“Where the Bush administration used military "shock and awe" to hunt down weapons of mass destruction that turned out not even to be there, Obama is himself a weapon of mass attraction.

“And he can appeal to what is perhaps America's greatest power resource: the can-do spirit of innovation, enterprise and hard work, mixed with civic patriotism, which this country invites everyone to embrace, wherever they come from.

“If you ask me whether all this will be enough to surmount all the obstacles America now faces, I must in all honesty reply that, on a sober assessment, I doubt it. But we can again hope, and hope we must.”

In Italian politicians hail Obama win, Italy’s Ansa gives an overview of reactions by Italian politicians:

“Italian Premier Silvio Berlusconi congratulated Obama on his success 'after a difficult election campaign against a top-level rival'.

“Italian President Giorgio Napolitano called Obama's victory ‘a great day'. 'For us Italians who feel intimately linked on the historical and political, cultural and human level with the American people.'

“Napolitano said he and the Italian people were 'profoundly impressed by the unparalleled proof of strength and vitality which American democracy has given us, thanks to an unprecedented participation in the electoral campaign and the vote and thanks to the very widespread support for a programme rich in ideals and commitments for renewal’.

“The leader of Italy's largest opposition party, Walter Veltroni of the centre-left Democratic Party (PD), sent a message to Obama saying his election victory could 'change the world'. He said Obama represented 'new leadership and new ideas capable of winning the hearts and minds of Americans and affirming a vision of the world composed of progress, solidarity, equality and sustainable development'.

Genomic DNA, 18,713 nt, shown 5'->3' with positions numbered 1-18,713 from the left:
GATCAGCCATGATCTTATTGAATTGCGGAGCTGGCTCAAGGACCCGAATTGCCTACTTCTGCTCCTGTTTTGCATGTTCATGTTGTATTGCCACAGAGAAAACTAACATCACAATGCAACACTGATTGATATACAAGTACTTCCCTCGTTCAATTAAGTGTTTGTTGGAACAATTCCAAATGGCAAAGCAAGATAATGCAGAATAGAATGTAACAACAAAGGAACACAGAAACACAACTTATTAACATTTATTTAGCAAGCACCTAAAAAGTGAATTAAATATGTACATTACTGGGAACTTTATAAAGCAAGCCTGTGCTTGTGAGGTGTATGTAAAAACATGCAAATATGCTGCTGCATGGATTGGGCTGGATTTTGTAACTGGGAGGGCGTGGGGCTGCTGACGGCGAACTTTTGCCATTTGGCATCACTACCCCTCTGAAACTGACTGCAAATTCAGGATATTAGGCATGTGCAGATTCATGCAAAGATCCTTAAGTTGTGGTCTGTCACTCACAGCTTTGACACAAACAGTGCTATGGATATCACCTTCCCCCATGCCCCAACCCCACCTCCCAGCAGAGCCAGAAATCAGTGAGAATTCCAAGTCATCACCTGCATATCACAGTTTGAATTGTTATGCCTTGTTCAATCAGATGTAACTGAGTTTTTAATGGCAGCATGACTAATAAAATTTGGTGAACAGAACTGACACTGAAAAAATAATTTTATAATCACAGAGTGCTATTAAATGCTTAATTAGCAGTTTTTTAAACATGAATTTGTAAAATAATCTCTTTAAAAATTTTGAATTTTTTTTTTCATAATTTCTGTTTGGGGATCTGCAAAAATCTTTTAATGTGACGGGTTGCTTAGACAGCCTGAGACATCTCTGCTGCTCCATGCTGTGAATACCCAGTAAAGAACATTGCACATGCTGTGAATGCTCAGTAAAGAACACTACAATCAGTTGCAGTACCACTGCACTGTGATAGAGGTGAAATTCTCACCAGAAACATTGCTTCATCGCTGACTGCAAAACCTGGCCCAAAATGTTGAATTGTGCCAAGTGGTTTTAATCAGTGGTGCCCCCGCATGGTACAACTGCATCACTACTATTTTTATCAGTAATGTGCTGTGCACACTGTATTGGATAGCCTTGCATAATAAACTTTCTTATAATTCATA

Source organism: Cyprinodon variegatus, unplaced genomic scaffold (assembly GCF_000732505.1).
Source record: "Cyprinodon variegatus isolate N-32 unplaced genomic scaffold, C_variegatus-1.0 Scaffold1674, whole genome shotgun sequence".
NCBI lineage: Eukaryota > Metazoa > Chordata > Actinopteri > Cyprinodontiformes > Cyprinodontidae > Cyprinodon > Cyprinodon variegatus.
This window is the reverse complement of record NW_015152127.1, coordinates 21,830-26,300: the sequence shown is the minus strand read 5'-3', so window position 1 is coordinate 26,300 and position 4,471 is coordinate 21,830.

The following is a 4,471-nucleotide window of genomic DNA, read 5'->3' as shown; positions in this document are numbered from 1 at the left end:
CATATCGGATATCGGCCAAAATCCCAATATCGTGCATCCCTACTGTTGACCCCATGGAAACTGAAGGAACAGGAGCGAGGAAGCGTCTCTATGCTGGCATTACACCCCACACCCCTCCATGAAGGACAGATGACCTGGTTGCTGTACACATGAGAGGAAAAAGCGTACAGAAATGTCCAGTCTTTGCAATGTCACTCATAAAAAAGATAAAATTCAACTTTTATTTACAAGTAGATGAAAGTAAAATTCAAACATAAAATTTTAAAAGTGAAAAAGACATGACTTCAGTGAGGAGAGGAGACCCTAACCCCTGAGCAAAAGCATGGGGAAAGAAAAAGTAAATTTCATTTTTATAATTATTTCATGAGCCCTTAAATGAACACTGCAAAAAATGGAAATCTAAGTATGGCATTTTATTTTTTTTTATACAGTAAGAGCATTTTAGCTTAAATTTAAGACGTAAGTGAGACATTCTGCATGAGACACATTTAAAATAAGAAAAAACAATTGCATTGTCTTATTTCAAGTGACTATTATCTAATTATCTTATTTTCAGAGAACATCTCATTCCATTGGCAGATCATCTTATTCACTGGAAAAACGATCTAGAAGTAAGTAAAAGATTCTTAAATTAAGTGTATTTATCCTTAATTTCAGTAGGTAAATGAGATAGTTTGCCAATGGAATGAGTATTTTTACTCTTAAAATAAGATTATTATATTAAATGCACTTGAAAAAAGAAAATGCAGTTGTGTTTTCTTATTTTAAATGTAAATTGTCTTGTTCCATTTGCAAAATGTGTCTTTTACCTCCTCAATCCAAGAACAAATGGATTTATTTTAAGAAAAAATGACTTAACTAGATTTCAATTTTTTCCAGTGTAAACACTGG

“The only dissenting voice in the choir appeared to be the Senate leader of Silvio Berlusconi's People of Freedom Party (PdL), who caused a storm by suggesting that al Qaeda might be happier with Barack Obama in the White House.

“Neapolitans meanwhile had an extra reason to celebrate Obama's win as the Italy for Obama committee handed out special free pizza.”

EurActiv.com, in Europe warned against 'Obamania' presents the policy changes that will occur under Obama and how the EU will factor in, while emphasizing the challenges ahead and the need to find solutions to common goals:

“Policymakers and analysts have begun to warn Europeans against over-expectation regarding Barack Obama's ability to deliver on his stated agenda for change, at least in the short term.

“Leonard said European leaders should spend the next two months developing a package of solutions on all of these issues so that they can approach President Obama with the outlines of a common plan of action, instead of a shopping list of demands.

“The ECFR's Andrew Wilson added that agreeing a common position towards Russia may be one of the most difficult transatlantic issues that the new US President would have to deal with.

“There is a need for "expectation management" in Europe with respect to the climate change agenda of the next US presidency and the chances of a global deal, said Thomas Kleine-Brockhoff, senior director for policy programmes at the German Marshall Fund in Washington, DC.

“And a transatlantic consensus on how to tackle the financial crisis may not be easy to reach either, according to policymakers in Brussels.

“Graham Watson, the leader of the liberal group in Parliament (ALDE), warned that "miracles" there "cannot be realistically expected over the short term".